I set up #Openvpn on a VPS, got the client side working on my Mac and iPhone but can’t seem to make it work on my #Linux Mint.
I used the Network Settings to load the .ovpn, when I turn it on then check my IP via browser, it still shows the real IP.
Does anyone know what’s wrong and what to do here? Please help!
Hey @Ai !
I trust you were able to download the settings file from your VPS and create a new VPN connection based on it, correct?
Yes, @vasileios, one who doesn’t seem to need sleep! , I used the Network Manager to import that .ovpn file, and can actually turn it on and off form the icon at the dock. Thought I get the “it’s connected” notification, it still shows the real IP when I check via browser.
I even found somewhere to try the OpenVPN 3 client from the terminal, got it to show the VPS ip but when I do that the browser gets the server not found error…
Tell me about it! I’ve been trying not to turn into a night-owl again, with little success so far.
Per the OpenVPN, perhaps some services leak through. I’m not sure where its settings are to tunnel all traffic through it. Per the 3.0 version, it sounds like either a DNS resolution issue or a secure port that is not open. I tend to lean toward the latter.
I’ve been trying not to be a night-owl for years now… Still am one, it’s getting worse because I’m addicted to learning and making as many things Linux as possible…
One of the things I tried was to change nameserver to 22.214.171.124 in the resolv.conf, but it seems Network Manger would always overwrite it to
search my ISP and set the name server to 127.0.0.53
Yes, the resolv.conf file is not a persistent solution - unfortunately. The best way is to direct it via your actual connection (Network Manager) or your VPN server. At this point, I’m wondering if you should instruct your VPN server to also become its own DNS as well. One thing I’d recommend is to avoid the 126.96.36.199 - as it’s a Google address. At least replace it with 188.8.131.52, which is CloudFlare.
Okay, I tried making the .ovpn (from an install script) with 184.108.40.206. that didn’t work on the Linux machine but it does on apple things.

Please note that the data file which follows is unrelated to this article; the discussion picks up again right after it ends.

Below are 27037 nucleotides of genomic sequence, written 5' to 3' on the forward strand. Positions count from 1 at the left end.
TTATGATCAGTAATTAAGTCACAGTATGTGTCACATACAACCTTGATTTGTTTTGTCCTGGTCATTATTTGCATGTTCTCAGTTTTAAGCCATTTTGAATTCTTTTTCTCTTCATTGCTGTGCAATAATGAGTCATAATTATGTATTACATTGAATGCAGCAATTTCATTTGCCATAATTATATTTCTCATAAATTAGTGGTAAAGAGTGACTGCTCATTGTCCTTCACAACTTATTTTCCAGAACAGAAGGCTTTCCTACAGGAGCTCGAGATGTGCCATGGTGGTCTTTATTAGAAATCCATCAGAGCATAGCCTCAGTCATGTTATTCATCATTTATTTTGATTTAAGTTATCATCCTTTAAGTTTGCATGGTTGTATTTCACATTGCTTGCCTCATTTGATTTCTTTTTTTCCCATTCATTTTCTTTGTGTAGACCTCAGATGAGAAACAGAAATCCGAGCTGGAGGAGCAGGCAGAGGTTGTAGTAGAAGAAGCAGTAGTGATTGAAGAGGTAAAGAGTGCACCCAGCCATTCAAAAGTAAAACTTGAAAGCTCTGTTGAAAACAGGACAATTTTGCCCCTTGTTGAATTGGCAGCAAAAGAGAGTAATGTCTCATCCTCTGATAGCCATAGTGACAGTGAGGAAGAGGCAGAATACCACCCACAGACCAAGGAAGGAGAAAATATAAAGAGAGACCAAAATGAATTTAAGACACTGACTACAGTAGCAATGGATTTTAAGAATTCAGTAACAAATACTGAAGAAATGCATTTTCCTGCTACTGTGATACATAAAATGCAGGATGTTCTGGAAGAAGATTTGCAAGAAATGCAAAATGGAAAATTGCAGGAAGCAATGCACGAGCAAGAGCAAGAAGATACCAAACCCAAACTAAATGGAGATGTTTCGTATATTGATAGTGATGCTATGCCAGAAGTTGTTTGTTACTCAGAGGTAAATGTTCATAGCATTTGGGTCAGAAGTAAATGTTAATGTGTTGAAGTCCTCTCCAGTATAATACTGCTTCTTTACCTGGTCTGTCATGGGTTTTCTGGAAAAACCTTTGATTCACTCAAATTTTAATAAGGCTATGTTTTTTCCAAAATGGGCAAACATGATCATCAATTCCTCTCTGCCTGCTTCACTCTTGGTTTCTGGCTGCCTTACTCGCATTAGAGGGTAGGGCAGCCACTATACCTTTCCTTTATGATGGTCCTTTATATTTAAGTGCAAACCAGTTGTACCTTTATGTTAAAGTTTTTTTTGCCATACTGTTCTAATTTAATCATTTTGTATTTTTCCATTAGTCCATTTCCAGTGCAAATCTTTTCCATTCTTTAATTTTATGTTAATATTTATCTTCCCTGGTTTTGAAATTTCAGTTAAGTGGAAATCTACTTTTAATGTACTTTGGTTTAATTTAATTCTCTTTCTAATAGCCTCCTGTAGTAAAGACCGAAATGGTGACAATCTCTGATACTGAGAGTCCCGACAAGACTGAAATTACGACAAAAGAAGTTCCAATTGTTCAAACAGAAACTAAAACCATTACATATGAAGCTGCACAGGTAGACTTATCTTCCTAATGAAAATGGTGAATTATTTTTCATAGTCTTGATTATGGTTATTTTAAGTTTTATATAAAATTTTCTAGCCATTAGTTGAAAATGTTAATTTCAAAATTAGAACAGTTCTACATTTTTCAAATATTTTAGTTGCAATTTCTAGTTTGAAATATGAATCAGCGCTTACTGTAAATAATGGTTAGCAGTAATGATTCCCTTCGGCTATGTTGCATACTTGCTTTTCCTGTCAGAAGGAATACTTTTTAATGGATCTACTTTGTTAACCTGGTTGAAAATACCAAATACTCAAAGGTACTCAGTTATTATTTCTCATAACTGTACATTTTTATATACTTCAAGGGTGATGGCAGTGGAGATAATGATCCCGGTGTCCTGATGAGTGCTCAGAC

What does it mean to “direct it via my actual connection or my VPN server”? And how do I do that?
I thought I have to provide the IP + port to set up the .ovpn already…
OMG, this is too weird…
When I go to whatsmyip.org, I get the VPN ip.
When I go to whatismyip.org, I get the ISP ip but not exactly pointing at my location (with a IPv6 address)… still scary though… Wonder if I can solve this problem by requesting an IPv6 address for my VPS?
I guess my OpenVPN client is working all the along, just not good enough…
Ah, yes. IPv6 is another beast to tame and needs its own configuration. Also, that protocol can cause quite a few network issues, so I would highly recommend you disable it at your router level (and then your computer, so that it doesn’t look for it). Once you do that, connect to your personal VPN and check your IP once again.
What happens in this case is that your IPv6 propagates your IPv4, depending on which IP reaches the whatsmyip first. Then it correlates the information via your ISP. And traditionally, the location shows where the local Network node is located for the Internet. Thus, it’s not your home.
Circling back to the IPv6 showing the ISP location… It probably won’t help to disable IPv6 on the VPS’s GRUB default file (as I did on my computer), would it?